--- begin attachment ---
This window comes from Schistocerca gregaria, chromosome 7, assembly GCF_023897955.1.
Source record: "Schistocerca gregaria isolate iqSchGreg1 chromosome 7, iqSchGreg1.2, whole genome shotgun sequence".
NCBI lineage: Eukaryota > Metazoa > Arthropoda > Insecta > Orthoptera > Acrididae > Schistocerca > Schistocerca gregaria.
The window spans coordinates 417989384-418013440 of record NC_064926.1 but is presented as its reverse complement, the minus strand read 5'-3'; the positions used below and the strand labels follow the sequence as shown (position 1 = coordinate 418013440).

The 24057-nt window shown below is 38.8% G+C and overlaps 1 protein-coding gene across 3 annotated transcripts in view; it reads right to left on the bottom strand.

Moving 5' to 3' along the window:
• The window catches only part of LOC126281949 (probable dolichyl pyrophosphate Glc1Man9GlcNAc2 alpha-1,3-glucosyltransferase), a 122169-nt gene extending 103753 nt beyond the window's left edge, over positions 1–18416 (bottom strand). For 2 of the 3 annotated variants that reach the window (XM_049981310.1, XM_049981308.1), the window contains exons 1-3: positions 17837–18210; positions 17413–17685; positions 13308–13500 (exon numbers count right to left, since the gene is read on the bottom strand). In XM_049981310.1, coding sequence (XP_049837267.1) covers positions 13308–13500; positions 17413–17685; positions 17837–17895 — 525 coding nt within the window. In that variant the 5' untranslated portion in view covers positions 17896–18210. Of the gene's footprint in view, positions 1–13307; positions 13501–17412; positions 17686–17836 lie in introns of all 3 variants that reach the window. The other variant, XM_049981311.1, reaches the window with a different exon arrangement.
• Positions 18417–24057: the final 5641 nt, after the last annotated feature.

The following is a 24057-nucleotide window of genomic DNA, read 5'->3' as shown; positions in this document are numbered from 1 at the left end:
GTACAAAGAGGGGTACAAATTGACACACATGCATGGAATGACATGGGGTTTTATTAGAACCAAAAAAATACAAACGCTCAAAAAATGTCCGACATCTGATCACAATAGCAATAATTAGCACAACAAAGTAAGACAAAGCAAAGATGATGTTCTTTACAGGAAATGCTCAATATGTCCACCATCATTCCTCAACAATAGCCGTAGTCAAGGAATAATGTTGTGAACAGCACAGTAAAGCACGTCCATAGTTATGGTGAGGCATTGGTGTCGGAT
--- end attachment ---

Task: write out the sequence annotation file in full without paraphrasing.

This window comes from Schistocerca gregaria, chromosome 7, assembly GCF_023897955.1.
Source record: "Schistocerca gregaria isolate iqSchGreg1 chromosome 7, iqSchGreg1.2, whole genome shotgun sequence".
NCBI lineage: Eukaryota > Metazoa > Arthropoda > Insecta > Orthoptera > Acrididae > Schistocerca > Schistocerca gregaria.
The window spans coordinates 417989384-418013440 of record NC_064926.1 but is presented as its reverse complement, the minus strand read 5'-3'; the positions used below and the strand labels follow the sequence as shown (position 1 = coordinate 418013440).

The 24057-nt window shown below is 38.8% G+C and overlaps 1 protein-coding gene across 3 annotated transcripts in view; it reads right to left on the bottom strand.

Moving 5' to 3' along the window:
• The window catches only part of LOC126281949 (probable dolichyl pyrophosphate Glc1Man9GlcNAc2 alpha-1,3-glucosyltransferase), a 122169-nt gene extending 103753 nt beyond the window's left edge, over positions 1–18416 (bottom strand). For 2 of the 3 annotated variants that reach the window (XM_049981310.1, XM_049981308.1), the window contains exons 1-3: positions 17837–18210; positions 17413–17685; positions 13308–13500 (exon numbers count right to left, since the gene is read on the bottom strand). In XM_049981310.1, coding sequence (XP_049837267.1) covers positions 13308–13500; positions 17413–17685; positions 17837–17895 — 525 coding nt within the window. In that variant the 5' untranslated portion in view covers positions 17896–18210. Of the gene's footprint in view, positions 1–13307; positions 13501–17412; positions 17686–17836 lie in introns of all 3 variants that reach the window. The other variant, XM_049981311.1, reaches the window with a different exon arrangement.
• Positions 18417–24057: the final 5641 nt, after the last annotated feature.

The following is a 24057-nucleotide window of genomic DNA, read 5'->3' as shown; positions in this document are numbered from 1 at the left end:
GTACAAAGAGGGGTACAAATTGACACACATGCATGGAATGACATGGGGTTTTATTAGAACCAAAAAAATACAAACGCTCAAAAAATGTCCGACATCTGATCACAATAGCAATAATTAGCACAACAAAGTAAGACAAAGCAAAGATGATGTTCTTTACAGGAAATGCTCAATATGTCCACCATCATTCCTCAACAATAGCCGTAGTCAAGGAATAATGTTGTGAACAGCACAGTAAAGCACGTCCATAGTTATGGTGAGGCATTGGTGTCGGAT